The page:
Part 4: The final, most common method of reaching Europe is to cross from Libya to the Italian Island of Lampedusa. Up until a few months ago, the Italian Navy operated the only search and rescue mission in the Mediterranean. Called Mare Nostrum, it was made up of 900 personnel and 26 naval vessels – at a cost of $9 million euros a month.

In 2013, Mare Nostrum saved 150,000 migrants from boats that had capsized. Owing to the refusal of the EU to support this fantastically expensive program, it had to be cancelled in 2014.

It’s been replaced by Triton, an air surveillance program that requests nearby merchant vessels (if there are any) to rescue migrants in leaky votes.

In 2014, 170,000 migrants made it safely to Italy and 3,000 drowned.


*Yazidis are a Kurdish ethnic group ISIS attempted to exterminate in August 2014.

12 thoughts on “The Global Refugee Scandal

  1. Ultimately, some groups are criminally responsible for actions leading to the devastating refugee issue. Unless those whose actions led to the present catastrophe of biblical proportions become stopped, thus prevented from further actions, the world can reasonably expect a worsening of the horror.

    Like

    • I think the basic issue here is that the US and Europe are creating the refugee crisis through their disastrous military interventions in Syria, Iraq, Afghanistan and Syria, by supporting arms merchants that provide weapons to both sides in the civil wars they create and through large corporate takeovers of southern Africa that are driving indigenous farmers off their land.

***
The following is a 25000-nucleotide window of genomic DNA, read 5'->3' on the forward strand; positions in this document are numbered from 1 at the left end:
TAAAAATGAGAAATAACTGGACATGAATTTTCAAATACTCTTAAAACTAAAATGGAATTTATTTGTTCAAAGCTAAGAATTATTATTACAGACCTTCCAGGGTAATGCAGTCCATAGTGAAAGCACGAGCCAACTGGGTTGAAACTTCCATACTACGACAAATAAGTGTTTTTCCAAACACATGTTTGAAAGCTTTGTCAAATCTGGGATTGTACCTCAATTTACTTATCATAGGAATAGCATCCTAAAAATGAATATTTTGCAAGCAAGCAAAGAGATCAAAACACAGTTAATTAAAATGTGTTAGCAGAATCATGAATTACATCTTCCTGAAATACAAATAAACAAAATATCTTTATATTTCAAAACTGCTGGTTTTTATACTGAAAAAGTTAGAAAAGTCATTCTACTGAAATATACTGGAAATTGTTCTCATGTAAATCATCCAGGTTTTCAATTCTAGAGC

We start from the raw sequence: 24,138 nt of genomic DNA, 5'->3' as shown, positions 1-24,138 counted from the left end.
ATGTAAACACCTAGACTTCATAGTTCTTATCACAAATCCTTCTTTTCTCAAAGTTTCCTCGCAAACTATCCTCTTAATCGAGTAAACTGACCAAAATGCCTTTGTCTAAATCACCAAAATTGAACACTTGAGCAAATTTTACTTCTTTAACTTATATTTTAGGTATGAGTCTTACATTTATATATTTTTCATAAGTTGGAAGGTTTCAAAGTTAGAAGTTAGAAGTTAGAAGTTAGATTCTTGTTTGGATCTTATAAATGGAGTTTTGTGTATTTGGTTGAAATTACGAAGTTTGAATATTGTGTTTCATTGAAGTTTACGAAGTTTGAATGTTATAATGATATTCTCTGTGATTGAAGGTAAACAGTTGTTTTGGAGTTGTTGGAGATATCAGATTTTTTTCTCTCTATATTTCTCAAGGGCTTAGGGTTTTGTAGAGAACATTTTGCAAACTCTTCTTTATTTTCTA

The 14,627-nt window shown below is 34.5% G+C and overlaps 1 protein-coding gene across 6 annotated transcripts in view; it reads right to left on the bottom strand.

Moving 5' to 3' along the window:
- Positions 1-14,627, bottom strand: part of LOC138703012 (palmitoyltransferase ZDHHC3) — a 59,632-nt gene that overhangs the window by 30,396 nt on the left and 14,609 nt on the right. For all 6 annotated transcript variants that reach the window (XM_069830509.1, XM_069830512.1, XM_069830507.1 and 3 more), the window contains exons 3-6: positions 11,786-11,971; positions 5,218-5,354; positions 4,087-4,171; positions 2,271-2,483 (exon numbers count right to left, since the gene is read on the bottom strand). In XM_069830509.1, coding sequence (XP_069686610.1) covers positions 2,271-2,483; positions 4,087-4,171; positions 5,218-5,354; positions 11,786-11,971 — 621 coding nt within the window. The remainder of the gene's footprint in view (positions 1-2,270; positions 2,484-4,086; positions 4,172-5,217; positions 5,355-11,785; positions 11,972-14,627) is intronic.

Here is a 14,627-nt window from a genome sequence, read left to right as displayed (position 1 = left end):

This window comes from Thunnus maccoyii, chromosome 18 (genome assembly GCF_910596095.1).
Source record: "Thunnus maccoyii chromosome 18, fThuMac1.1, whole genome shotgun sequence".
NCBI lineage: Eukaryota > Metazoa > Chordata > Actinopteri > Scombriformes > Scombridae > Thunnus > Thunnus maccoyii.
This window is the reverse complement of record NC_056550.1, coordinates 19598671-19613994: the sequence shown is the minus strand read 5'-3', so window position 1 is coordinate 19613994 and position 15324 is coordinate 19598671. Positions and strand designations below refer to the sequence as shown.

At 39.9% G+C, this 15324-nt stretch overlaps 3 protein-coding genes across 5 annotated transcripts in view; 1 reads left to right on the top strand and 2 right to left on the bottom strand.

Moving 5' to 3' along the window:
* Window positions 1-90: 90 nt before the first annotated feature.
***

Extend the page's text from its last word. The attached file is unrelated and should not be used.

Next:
The ultimate solution to the refugee crisis is to end these military interventions and to rein in arms merchants and corporate agrobusinesses that are destroying southern Africa.

      If the EU is serious about ending the refugee crisis, they need to take a firm stance in the UN on ending these human rights abuses and to put more pressure on the US to help take some of the refugees (I heard on the BBC that 6,000 were picked up and taken to Italy last night) – since I think it’s pretty clear that the US is responsible for most of the human rights violations that cause people to become refugees in the first place.

      Like

      • I agree I m an African , but I come to Europe I do my business then I go back, why do I go back, cause Africa I s my home, I have nothing to run away from my country, I m not saying my country is perfect but at the moment I have no reason to go risk my life coming to Europe in a crowded boat, the refugees are not the problem , but the invasions are the problem, they say they are solving one problem but creating 20 problems at the same time.

        Like

  2. Thanks for stopping by, riz chi. I think our policy makers are being loose with the truth when they claim to be helping Africa. They are in it for the immense profits to be made, and they know it.

    Like

Leave a Reply

Fill in your details below or click an icon to log in:

WordPress.com Logo

You are commenting using your WordPress.com account. Log Out /  Change )

Google photo

You are commenting using your Google account. Log Out /  Change )

Twitter picture

You are commenting using your Twitter account. Log Out /  Change )

Facebook photo

You are commenting using your Facebook account. Log Out /  Change )

Connecting to %s

This site uses Akismet to reduce spam. Learn how your comment data is processed.